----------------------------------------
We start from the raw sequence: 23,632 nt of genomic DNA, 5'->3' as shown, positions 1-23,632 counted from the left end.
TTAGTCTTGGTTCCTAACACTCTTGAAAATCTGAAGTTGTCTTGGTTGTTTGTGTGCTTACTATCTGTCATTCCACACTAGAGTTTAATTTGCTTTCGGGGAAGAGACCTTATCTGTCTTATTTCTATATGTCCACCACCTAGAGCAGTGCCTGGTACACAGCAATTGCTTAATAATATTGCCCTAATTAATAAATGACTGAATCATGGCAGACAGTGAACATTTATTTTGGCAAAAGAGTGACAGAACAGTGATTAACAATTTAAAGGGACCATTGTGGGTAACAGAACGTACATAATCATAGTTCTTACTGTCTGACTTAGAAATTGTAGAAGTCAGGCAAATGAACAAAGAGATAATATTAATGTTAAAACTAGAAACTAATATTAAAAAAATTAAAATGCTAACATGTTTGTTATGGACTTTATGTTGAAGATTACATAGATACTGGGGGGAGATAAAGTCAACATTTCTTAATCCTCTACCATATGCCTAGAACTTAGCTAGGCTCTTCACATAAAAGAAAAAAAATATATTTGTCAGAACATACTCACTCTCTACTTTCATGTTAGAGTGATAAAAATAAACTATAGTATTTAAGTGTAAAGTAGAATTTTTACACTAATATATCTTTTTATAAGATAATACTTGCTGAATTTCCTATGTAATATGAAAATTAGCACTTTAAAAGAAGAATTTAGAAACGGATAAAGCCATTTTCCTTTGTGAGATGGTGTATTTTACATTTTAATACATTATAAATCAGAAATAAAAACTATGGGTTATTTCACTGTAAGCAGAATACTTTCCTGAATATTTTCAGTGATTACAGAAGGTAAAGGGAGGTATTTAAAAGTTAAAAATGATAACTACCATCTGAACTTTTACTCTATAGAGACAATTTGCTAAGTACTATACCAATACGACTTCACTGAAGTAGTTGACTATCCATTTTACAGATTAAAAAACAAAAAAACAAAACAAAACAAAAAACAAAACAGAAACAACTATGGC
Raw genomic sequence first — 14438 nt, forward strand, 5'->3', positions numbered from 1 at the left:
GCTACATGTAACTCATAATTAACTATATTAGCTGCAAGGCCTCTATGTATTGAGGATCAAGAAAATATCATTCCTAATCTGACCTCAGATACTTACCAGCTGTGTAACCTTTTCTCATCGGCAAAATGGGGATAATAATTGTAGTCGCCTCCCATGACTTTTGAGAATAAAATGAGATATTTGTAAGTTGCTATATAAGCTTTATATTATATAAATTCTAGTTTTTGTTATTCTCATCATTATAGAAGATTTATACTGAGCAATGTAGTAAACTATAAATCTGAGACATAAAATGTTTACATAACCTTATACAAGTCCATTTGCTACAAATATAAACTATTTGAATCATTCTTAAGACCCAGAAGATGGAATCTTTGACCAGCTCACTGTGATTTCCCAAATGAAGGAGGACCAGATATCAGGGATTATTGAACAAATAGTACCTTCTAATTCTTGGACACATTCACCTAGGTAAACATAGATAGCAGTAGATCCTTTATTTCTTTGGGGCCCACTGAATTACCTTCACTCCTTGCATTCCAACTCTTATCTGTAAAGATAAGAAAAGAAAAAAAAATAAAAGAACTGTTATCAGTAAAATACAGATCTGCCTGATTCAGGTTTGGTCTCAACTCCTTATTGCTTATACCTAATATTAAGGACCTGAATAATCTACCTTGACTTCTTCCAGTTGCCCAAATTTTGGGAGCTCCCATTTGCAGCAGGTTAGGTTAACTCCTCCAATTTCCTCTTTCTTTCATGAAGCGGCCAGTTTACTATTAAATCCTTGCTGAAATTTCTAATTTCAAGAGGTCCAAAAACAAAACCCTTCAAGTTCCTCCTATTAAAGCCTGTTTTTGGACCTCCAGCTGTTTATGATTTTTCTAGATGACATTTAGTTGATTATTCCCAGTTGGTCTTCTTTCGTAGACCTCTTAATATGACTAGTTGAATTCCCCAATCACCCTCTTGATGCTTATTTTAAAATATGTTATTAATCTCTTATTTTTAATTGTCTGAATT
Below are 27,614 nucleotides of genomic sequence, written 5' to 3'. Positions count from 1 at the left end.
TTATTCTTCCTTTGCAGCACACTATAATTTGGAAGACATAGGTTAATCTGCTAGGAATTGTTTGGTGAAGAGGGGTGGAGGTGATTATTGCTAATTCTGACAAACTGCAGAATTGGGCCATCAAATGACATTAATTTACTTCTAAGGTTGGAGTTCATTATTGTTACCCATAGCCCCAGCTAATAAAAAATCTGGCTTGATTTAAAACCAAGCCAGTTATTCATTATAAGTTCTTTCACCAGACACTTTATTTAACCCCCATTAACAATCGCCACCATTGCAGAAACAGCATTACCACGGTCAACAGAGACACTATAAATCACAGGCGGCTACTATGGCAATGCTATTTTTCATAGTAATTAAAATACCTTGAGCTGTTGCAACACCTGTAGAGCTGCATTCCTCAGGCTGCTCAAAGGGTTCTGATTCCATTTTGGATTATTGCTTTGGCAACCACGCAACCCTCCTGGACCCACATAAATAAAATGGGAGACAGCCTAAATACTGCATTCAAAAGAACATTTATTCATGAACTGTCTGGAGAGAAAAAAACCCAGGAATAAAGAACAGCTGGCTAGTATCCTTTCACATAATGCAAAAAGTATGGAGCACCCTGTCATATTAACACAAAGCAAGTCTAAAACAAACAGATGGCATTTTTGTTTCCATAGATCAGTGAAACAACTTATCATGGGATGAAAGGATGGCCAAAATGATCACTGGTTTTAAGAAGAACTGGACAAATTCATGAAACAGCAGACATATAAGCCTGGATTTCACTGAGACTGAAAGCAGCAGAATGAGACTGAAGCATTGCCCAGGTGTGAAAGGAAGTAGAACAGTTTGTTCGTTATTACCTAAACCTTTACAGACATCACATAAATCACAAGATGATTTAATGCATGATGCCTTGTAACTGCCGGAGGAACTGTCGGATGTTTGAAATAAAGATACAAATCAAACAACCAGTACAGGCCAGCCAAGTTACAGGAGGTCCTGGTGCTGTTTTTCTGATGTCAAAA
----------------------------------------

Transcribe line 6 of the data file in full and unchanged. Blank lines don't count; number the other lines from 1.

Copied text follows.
TTATTCTTCCTTTGCAGCACACTATAATTTGGAAGACATAGGTTAATCTGCTAGGAATTGTTTGGTGAAGAGGGGTGGAGGTGATTATTGCTAATTCTGACAAACTGCAGAATTGGGCCATCAAATGACATTAATTTACTTCTAAGGTTGGAGTTCATTATTGTTACCCATAGCCCCAGCTAATAAAAAATCTGGCTTGATTTAAAACCAAGCCAGTTATTCATTATAAGTTCTTTCACCAGACACTTTATTTAACCCCCATTAACAATCGCCACCATTGCAGAAACAGCATTACCACGGTCAACAGAGACACTATAAATCACAGGCGGCTACTATGGCAATGCTATTTTTCATAGTAATTAAAATACCTTGAGCTGTTGCAACACCTGTAGAGCTGCATTCCTCAGGCTGCTCAAAGGGTTCTGATTCCATTTTGGATTATTGCTTTGGCAACCACGCAACCCTCCTGGACCCACATAAATAAAATGGGAGACAGCCTAAATACTGCATTCAAAAGAACATTTATTCATGAACTGTCTGGAGAGAAAAAAACCCAGGAATAAAGAACAGCTGGCTAGTATCCTTTCACATAATGCAAAAAGTATGGAGCACCCTGTCATATTAACACAAAGCAAGTCTAAAACAAACAGATGGCATTTTTGTTTCCATAGATCAGTGAAACAACTTATCATGGGATGAAAGGATGGCCAAAATGATCACTGGTTTTAAGAAGAACTGGACAAATTCATGAAACAGCAGACATATAAGCCTGGATTTCACTGAGACTGAAAGCAGCAGAATGAGACTGAAGCATTGCCCAGGTGTGAAAGGAAGTAGAACAGTTTGTTCGTTATTACCTAAACCTTTACAGACATCACATAAATCACAAGATGATTTAATGCATGATGCCTTGTAACTGCCGGAGGAACTGTCGGATGTTTGAAATAAAGATACAAATCAAACAACCAGTACAGGCCAGCCAAGTTACAGGAGGTCCTGGTGCTGTTTTTCTGATGTCAAAA